For more information about pruning specific trees or applying sprays correctly, contact Mark at the Monroe County Extension office at 740-472-0810. Bulletins and factsheets are available which contain pruning information. Also available are spray guides to help you produce high quality fruit your trees are capable of producing.

Seed Starting – Save the Date

I have been in the basement planting many things getting ready for the upcoming gardening season.  This El Nino winter already has me thinking spring.

There will be a Seed Starting workshop at the Youth Center at the Hocking County Fairgrounds on April 12th, tuesday, at 7pm.


Hope to see you there.

Fruit and Vegetable Lost Yield Documentation for the Racine Locks and Dam Peninsula Area in Meigs County

Farmers in Meigs are suffering significant yield losses due to the extreme weather the area has experience this summer. We just finished one of the wettest Junes on record in Ohio. While obtaining a precipitation report for the months of May and June from the Racine Locks and Damn, Kim Johnson, NPR, pointed out that June of this year is the highest monthly total of precipitation that we have recorded for several years. The heavy rainfall, consistently wet weather, and cool temperatures are creating serious problems in the fields. A few major problems include (but not limited to): saturated and flooded fields, bacteria and fungus explosions, rapid weed growth, and leaching of field nutrients. Getting into the fields to combat these problems was extremely difficult due the to constant rain events and soil compactions issues.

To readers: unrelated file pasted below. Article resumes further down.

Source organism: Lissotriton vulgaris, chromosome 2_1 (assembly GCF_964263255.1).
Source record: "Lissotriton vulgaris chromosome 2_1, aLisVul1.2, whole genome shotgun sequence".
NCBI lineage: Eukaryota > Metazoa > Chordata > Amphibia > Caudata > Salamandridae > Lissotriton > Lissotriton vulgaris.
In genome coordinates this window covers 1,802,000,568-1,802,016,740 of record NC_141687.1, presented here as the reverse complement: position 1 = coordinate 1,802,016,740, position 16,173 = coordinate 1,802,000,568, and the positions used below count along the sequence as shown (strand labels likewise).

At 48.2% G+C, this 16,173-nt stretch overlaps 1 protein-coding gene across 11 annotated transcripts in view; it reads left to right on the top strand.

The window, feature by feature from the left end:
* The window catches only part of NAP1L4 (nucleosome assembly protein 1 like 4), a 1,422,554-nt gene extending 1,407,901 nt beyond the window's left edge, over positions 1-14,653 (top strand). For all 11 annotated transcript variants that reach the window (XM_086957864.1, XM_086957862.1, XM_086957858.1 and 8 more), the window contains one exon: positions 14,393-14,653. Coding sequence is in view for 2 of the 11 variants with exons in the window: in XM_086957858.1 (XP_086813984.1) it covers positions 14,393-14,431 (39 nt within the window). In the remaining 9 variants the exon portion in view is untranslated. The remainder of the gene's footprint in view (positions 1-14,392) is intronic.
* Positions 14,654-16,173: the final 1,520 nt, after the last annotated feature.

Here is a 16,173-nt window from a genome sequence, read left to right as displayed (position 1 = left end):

These fruit s and vegetable producers have also been experiencing another problem in addition to field damage and diseases; unsellable produce. Producers have been undergoing short windows to harvest available produce. However, produce in the field has become water logged causing aesthetic problems (blemishes and crack) and transportation issues. Although some of the produce is perfectly edible, it is still being rejected due to aesthetic reasons. As a result, customers are reducing and cutting orders. For example, one farmer experienced a 1200 box (10 lbs/box) order cut from a major grocery store chain. This is only one example of such cuts.